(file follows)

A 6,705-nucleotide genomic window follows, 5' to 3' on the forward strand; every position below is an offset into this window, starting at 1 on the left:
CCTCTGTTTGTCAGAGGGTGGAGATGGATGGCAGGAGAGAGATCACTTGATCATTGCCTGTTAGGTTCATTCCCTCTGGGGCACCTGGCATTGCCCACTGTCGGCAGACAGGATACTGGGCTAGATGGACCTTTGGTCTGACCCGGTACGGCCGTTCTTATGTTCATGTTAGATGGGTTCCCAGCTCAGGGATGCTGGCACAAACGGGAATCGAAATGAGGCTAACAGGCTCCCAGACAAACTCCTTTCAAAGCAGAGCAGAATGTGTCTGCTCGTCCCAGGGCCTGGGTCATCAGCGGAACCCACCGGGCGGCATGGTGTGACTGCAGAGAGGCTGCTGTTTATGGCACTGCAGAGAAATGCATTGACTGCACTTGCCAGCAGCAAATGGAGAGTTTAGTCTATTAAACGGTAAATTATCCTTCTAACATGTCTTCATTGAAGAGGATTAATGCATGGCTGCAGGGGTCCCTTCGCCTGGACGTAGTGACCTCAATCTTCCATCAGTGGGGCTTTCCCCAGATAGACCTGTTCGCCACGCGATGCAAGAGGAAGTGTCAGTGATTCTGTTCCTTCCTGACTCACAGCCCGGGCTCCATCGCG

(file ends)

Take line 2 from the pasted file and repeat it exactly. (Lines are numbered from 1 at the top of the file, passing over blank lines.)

CCTCTGTTTGTCAGAGGGTGGAGATGGATGGCAGGAGAGAGATCACTTGATCATTGCCTGTTAGGTTCATTCCCTCTGGGGCACCTGGCATTGCCCACTGTCGGCAGACAGGATACTGGGCTAGATGGACCTTTGGTCTGACCCGGTACGGCCGTTCTTATGTTCATGTTAGATGGGTTCCCAGCTCAGGGATGCTGGCACAAACGGGAATCGAAATGAGGCTAACAGGCTCCCAGACAAACTCCTTTCAAAGCAGAGCAGAATGTGTCTGCTCGTCCCAGGGCCTGGGTCATCAGCGGAACCCACCGGGCGGCATGGTGTGACTGCAGAGAGGCTGCTGTTTATGGCACTGCAGAGAAATGCATTGACTGCACTTGCCAGCAGCAAATGGAGAGTTTAGTCTATTAAACGGTAAATTATCCTTCTAACATGTCTTCATTGAAGAGGATTAATGCATGGCTGCAGGGGTCCCTTCGCCTGGACGTAGTGACCTCAATCTTCCATCAGTGGGGCTTTCCCCAGATAGACCTGTTCGCCACGCGATGCAAGAGGAAGTGTCAGTGATTCTGTTCCTTCCTGACTCACAGCCCGGGCTCCATCGCG